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Boards in Family Firms: Board Member Choices and Recruitment
Jönköping University, Jönköping International Business School, JIBS, Business Administration.
Jönköping University, Jönköping International Business School, JIBS, Business Administration.
2014 (English)Independent thesis Basic level (degree of Bachelor), 10 credits / 15 HE creditsStudent thesis
Abstract [en]

The focus of this paper is to explore the recruitment process for board members, and board member choices in family firms in Sweden. It was found that the board member re- cruitment process is a field with low amount of research. This is the main argument upon the construction of this study. Previous research also argue that most family businesses are small, which increase the likelihood of finding firms without an active board, or with low professionalism in the board.

Through a case study, four Swedish family firms were interviewed in order to identify the board composition, board governance and board recruitment process at these firms. The firms represent different sizes, sectors, and stages of growth, being a small company with two employees and SEK 1.7m annual revenue, to a large company with 1200 employees and SEK 8bn annual revenue. These companies were then analysed through both the agency theory, and the stewardship theory, using previous research as foundation and sup- port.

The findings show that the most desired board member characteristic are knowledge within the sector the firm is operating in, as well as trustworthiness. All of the interviewed com- panies saw their board as more of a function to advise the family, rather than to monitor the managers, and having extensive knowledge from the sector is of relevance when giving advice. The members of these boards were recruited using the networks of the CEO, or us- ing consultancy firms to help finding potential members. Lack of trust was identified as a potential issue in board member recruitment, as the member will gain access to valuable in- formation. This led to the obstacle of letting external members in on the board. This ob- stacle, however, is recommended to be overseen as all CEO’s that were interviewed em- phasized the benefits of recruiting external members to the board, arguing that the benefits of having external members in the board outweighs the potential costs.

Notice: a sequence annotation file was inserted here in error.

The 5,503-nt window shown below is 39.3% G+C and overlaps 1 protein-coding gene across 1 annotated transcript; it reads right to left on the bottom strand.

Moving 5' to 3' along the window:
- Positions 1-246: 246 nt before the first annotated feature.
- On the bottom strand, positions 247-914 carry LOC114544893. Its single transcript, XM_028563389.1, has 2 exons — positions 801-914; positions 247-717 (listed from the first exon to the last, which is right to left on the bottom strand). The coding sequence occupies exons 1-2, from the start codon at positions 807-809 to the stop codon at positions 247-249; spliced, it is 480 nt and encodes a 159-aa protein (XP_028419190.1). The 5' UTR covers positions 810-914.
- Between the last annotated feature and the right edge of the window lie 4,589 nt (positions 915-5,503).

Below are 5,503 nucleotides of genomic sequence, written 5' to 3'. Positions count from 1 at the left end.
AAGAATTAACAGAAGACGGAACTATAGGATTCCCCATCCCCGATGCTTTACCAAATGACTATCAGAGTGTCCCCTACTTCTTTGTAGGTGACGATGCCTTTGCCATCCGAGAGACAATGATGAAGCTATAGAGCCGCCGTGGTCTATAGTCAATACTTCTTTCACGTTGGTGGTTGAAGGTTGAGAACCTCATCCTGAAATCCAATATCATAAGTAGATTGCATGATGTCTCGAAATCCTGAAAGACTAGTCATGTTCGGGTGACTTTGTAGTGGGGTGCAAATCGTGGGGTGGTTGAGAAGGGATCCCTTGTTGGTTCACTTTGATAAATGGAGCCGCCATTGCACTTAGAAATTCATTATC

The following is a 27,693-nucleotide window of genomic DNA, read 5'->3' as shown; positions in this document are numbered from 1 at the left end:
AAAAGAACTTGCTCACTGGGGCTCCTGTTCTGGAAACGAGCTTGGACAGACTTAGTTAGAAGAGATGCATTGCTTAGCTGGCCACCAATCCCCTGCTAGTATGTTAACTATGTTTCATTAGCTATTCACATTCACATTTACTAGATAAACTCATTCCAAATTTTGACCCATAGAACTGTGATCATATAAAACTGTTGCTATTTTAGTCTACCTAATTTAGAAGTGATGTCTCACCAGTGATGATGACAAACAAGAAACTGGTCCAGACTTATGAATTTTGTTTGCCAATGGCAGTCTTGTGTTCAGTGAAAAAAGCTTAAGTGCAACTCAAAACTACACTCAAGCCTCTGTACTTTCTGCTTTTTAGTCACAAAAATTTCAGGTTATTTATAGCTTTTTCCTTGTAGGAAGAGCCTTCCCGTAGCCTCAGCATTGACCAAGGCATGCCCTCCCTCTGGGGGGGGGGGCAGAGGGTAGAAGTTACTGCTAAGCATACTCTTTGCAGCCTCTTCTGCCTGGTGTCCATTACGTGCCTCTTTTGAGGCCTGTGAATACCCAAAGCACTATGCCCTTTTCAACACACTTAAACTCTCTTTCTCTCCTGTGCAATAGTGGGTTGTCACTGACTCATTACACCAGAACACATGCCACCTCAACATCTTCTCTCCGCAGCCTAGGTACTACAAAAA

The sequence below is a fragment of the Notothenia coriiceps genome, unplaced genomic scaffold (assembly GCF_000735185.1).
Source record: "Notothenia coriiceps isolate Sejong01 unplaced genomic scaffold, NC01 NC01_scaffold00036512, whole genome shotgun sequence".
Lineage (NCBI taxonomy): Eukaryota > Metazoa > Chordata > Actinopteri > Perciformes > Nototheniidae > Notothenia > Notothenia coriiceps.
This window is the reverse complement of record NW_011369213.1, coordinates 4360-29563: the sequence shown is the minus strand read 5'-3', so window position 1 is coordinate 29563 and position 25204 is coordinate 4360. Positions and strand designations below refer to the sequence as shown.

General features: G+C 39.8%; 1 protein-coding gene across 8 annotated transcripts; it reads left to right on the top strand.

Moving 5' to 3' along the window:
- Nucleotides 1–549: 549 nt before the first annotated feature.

Place, publisher, year, edition, pages
2014. , 52 p.
Keyword [en]
Family firms, Board Composition, Board Governance, Board Recruitment Process, Board of Directors
National Category
Business Administration
URN: urn:nbn:se:hj:diva-23886OAI: diva2:719850
Subject / course
IHH, Business Administration
2014-05-20, B3008 - JIBS, Gjuterigatan 5, Jönköping, 11:00 (English)
Available from: 2014-06-13 Created: 2014-05-27 Last updated: 2014-06-13Bibliographically approved

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